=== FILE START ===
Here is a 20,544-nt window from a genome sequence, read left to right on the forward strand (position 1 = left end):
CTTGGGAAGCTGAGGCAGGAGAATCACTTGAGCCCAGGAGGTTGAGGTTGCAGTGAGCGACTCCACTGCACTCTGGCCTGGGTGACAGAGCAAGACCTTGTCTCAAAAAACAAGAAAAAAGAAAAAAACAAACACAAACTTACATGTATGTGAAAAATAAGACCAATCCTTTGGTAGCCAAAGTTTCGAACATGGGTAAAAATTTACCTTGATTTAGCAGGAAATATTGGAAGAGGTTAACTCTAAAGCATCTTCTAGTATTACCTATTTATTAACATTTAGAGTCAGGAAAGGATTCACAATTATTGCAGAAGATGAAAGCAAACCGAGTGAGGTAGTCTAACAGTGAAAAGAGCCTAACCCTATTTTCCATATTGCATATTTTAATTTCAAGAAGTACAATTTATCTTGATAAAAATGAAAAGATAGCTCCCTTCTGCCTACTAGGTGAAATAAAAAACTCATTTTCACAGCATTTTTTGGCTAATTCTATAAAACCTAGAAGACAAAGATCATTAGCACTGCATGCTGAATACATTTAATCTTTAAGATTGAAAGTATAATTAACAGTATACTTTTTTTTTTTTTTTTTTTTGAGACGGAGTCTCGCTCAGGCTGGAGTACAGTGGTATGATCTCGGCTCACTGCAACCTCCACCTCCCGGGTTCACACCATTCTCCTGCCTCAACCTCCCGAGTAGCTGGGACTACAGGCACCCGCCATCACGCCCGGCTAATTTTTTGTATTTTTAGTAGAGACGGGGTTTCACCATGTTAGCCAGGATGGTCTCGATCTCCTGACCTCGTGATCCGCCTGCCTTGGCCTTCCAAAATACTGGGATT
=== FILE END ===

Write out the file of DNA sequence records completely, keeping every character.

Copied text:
Here is a 20,544-nt window from a genome sequence, read left to right on the forward strand (position 1 = left end):
CTTGGGAAGCTGAGGCAGGAGAATCACTTGAGCCCAGGAGGTTGAGGTTGCAGTGAGCGACTCCACTGCACTCTGGCCTGGGTGACAGAGCAAGACCTTGTCTCAAAAAACAAGAAAAAAGAAAAAAACAAACACAAACTTACATGTATGTGAAAAATAAGACCAATCCTTTGGTAGCCAAAGTTTCGAACATGGGTAAAAATTTACCTTGATTTAGCAGGAAATATTGGAAGAGGTTAACTCTAAAGCATCTTCTAGTATTACCTATTTATTAACATTTAGAGTCAGGAAAGGATTCACAATTATTGCAGAAGATGAAAGCAAACCGAGTGAGGTAGTCTAACAGTGAAAAGAGCCTAACCCTATTTTCCATATTGCATATTTTAATTTCAAGAAGTACAATTTATCTTGATAAAAATGAAAAGATAGCTCCCTTCTGCCTACTAGGTGAAATAAAAAACTCATTTTCACAGCATTTTTTGGCTAATTCTATAAAACCTAGAAGACAAAGATCATTAGCACTGCATGCTGAATACATTTAATCTTTAAGATTGAAAGTATAATTAACAGTATACTTTTTTTTTTTTTTTTTTTTGAGACGGAGTCTCGCTCAGGCTGGAGTACAGTGGTATGATCTCGGCTCACTGCAACCTCCACCTCCCGGGTTCACACCATTCTCCTGCCTCAACCTCCCGAGTAGCTGGGACTACAGGCACCCGCCATCACGCCCGGCTAATTTTTTGTATTTTTAGTAGAGACGGGGTTTCACCATGTTAGCCAGGATGGTCTCGATCTCCTGACCTCGTGATCCGCCTGCCTTGGCCTTCCAAAATACTGGGATT